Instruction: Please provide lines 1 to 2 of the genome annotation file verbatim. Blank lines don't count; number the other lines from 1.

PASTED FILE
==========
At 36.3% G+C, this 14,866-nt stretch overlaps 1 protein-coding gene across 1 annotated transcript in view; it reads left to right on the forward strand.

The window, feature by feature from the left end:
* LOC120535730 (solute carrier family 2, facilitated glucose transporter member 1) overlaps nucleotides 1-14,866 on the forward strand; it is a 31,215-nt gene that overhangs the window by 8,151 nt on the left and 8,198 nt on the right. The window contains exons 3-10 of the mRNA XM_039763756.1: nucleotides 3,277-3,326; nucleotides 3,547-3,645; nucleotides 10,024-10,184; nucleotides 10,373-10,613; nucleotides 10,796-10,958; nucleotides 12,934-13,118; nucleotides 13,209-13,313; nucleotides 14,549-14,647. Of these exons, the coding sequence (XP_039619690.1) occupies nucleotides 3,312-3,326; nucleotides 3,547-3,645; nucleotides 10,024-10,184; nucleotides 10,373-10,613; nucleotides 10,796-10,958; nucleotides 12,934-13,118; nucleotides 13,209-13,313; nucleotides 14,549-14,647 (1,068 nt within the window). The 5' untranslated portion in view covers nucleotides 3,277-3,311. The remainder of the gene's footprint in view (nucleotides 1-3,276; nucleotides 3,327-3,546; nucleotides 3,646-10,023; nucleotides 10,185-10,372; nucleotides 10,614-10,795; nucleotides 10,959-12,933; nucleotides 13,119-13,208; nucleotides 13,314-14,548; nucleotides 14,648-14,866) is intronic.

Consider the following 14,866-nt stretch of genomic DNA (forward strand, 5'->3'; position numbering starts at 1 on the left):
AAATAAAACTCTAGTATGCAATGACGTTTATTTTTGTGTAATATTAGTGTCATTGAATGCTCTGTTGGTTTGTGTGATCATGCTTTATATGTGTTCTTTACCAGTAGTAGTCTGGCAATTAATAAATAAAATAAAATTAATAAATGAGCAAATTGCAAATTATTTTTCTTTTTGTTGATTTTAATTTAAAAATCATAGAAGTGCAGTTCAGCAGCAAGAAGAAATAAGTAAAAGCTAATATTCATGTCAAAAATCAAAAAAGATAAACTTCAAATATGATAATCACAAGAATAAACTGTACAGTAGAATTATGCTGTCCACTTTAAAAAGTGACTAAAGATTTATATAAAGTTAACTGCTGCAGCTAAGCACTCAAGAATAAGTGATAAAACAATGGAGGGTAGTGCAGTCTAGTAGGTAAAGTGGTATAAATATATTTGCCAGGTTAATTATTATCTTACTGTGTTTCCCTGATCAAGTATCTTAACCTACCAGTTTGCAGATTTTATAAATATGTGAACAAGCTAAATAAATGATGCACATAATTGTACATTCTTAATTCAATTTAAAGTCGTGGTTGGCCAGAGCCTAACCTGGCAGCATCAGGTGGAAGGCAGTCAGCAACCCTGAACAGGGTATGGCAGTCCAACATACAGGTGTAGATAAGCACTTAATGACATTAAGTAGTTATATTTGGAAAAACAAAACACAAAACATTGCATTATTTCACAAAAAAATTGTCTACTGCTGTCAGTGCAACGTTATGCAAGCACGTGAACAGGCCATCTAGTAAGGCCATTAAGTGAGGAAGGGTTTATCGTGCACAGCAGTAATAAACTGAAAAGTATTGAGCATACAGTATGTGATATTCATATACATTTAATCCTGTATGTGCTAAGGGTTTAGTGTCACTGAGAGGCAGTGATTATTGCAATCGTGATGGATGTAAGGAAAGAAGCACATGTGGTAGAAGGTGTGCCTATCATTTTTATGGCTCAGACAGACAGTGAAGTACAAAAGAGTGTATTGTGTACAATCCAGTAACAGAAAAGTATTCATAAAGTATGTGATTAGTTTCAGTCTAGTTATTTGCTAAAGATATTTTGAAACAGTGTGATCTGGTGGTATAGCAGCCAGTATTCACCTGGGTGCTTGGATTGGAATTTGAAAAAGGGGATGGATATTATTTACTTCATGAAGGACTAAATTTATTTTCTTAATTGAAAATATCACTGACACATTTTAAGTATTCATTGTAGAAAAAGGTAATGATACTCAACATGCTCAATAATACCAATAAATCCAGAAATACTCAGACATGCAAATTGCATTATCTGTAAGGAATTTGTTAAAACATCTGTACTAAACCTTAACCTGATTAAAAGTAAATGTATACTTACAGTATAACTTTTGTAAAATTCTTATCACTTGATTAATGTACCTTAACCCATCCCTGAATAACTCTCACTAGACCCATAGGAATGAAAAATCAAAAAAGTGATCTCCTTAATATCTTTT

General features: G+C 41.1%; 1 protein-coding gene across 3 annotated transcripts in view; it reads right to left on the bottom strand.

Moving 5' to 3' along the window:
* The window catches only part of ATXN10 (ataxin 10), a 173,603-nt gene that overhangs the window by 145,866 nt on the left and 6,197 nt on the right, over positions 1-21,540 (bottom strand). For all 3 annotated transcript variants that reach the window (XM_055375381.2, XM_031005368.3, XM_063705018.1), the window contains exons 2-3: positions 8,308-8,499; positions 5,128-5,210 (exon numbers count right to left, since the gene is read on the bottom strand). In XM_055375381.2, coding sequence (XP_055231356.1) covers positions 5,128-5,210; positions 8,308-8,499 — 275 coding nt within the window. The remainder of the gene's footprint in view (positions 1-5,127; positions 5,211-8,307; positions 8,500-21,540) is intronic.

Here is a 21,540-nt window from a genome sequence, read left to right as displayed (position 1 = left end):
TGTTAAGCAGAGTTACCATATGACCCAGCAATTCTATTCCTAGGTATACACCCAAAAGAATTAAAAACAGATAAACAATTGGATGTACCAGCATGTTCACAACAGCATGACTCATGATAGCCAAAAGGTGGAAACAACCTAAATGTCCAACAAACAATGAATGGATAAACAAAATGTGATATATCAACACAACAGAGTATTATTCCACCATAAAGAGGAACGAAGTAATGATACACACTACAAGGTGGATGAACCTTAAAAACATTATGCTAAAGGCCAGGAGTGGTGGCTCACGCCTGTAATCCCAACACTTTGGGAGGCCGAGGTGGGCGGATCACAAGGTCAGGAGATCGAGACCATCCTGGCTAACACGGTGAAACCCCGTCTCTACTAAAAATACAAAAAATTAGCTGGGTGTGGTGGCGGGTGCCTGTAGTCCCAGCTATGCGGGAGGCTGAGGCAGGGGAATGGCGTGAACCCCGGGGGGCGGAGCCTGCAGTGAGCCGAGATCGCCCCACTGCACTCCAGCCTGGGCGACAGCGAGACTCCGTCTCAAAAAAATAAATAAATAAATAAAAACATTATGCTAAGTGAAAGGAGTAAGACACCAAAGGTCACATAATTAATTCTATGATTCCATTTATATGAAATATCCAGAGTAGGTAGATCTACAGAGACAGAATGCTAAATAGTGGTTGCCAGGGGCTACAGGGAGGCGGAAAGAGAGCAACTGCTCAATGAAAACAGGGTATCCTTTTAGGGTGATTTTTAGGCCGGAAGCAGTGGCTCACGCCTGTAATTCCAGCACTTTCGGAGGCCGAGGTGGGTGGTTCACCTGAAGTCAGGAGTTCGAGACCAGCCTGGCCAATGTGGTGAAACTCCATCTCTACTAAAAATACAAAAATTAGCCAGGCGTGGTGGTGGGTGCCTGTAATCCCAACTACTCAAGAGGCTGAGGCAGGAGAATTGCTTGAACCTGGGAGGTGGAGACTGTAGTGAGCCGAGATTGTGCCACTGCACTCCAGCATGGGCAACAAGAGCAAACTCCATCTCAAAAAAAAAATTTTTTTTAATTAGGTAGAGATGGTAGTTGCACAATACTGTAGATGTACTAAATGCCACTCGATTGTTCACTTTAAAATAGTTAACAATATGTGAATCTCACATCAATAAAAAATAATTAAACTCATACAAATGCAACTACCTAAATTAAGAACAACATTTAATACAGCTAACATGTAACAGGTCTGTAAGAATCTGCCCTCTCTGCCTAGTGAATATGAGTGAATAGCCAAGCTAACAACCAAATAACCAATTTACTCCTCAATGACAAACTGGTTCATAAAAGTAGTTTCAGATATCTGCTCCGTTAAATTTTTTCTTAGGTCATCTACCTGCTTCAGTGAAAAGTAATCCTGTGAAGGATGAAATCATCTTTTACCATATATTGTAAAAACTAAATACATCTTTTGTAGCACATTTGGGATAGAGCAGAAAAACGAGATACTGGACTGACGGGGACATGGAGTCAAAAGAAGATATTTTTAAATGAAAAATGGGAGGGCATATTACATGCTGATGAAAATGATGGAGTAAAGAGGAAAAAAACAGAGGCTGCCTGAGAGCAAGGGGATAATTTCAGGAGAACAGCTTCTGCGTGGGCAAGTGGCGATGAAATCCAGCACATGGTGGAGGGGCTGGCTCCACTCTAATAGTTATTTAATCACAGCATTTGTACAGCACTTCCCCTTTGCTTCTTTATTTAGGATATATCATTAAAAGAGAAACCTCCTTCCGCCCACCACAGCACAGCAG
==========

At 36.3% G+C, this 14,866-nt stretch overlaps 1 protein-coding gene across 1 annotated transcript in view; it reads left to right on the forward strand.

The window, feature by feature from the left end: